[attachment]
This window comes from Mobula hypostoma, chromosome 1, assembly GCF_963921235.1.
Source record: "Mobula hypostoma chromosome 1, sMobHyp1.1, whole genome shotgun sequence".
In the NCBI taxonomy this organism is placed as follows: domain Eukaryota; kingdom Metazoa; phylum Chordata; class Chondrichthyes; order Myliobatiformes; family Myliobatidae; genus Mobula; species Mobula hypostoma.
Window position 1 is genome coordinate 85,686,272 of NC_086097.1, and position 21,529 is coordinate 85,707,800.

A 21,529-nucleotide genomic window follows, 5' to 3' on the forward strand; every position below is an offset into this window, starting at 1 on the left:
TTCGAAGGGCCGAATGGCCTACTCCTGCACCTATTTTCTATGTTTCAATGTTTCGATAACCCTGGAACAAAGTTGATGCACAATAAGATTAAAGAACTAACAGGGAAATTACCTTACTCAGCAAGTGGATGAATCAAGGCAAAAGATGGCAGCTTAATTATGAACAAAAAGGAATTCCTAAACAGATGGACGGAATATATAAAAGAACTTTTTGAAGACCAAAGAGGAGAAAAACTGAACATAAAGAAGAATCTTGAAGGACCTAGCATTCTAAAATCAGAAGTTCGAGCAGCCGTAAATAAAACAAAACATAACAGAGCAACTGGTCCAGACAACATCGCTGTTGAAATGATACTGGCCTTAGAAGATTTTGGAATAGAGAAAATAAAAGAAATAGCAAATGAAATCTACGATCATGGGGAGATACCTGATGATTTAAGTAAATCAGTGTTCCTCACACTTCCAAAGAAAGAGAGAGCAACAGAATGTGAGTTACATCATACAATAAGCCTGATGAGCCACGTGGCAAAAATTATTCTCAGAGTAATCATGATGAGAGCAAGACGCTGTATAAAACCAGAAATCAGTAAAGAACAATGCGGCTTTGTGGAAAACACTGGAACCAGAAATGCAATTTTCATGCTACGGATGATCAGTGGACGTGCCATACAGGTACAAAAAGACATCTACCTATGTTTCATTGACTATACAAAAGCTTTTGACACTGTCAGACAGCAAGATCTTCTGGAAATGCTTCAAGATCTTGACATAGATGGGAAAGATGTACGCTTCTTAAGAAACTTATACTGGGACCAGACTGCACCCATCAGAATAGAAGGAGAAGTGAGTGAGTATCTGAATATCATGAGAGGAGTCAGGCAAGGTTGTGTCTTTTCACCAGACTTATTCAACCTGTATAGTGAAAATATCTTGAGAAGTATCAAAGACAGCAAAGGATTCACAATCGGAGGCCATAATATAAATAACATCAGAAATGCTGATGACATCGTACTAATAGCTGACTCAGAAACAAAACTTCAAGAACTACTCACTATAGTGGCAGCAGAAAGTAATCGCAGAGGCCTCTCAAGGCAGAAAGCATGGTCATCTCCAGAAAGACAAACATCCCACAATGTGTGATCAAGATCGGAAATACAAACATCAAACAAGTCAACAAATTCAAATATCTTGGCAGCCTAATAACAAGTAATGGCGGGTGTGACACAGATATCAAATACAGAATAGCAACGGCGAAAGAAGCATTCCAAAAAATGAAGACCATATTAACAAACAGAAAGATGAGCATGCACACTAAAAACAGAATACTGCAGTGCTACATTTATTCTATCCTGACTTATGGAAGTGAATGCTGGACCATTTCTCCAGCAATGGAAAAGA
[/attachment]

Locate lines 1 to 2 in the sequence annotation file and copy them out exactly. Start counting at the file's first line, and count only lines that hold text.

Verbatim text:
This window comes from Mobula hypostoma, chromosome 1, assembly GCF_963921235.1.
Source record: "Mobula hypostoma chromosome 1, sMobHyp1.1, whole genome shotgun sequence".